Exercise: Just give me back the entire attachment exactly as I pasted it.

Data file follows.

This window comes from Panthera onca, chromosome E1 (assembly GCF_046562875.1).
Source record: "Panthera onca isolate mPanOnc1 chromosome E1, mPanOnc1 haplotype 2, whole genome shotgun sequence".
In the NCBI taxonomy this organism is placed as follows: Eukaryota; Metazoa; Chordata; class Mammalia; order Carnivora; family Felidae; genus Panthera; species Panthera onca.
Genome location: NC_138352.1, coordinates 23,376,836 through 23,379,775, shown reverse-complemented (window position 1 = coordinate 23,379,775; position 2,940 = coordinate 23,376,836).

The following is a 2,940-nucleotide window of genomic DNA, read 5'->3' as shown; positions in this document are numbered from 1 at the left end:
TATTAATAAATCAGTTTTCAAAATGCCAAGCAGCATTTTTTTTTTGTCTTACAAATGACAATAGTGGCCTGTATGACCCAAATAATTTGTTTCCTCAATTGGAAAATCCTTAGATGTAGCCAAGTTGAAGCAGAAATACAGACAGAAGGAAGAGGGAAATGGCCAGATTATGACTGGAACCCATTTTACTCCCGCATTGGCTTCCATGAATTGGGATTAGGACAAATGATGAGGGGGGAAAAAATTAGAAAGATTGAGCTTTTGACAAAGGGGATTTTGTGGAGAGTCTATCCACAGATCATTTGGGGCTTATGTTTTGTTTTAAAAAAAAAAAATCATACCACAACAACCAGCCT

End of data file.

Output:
This window comes from Panthera onca, chromosome E1 (assembly GCF_046562875.1).
Source record: "Panthera onca isolate mPanOnc1 chromosome E1, mPanOnc1 haplotype 2, whole genome shotgun sequence".
In the NCBI taxonomy this organism is placed as follows: Eukaryota; Metazoa; Chordata; class Mammalia; order Carnivora; family Felidae; genus Panthera; species Panthera onca.
Genome location: NC_138352.1, coordinates 23,376,836 through 23,379,775, shown reverse-complemented (window position 1 = coordinate 23,379,775; position 2,940 = coordinate 23,376,836).

The following is a 2,940-nucleotide window of genomic DNA, read 5'->3' as shown; positions in this document are numbered from 1 at the left end:
TATTAATAAATCAGTTTTCAAAATGCCAAGCAGCATTTTTTTTTTGTCTTACAAATGACAATAGTGGCCTGTATGACCCAAATAATTTGTTTCCTCAATTGGAAAATCCTTAGATGTAGCCAAGTTGAAGCAGAAATACAGACAGAAGGAAGAGGGAAATGGCCAGATTATGACTGGAACCCATTTTACTCCCGCATTGGCTTCCATGAATTGGGATTAGGACAAATGATGAGGGGGGAAAAAATTAGAAAGATTGAGCTTTTGACAAAGGGGATTTTGTGGAGAGTCTATCCACAGATCATTTGGGGCTTATGTTTTGTTTTAAAAAAAAAAAATCATACCACAACAACCAGCCT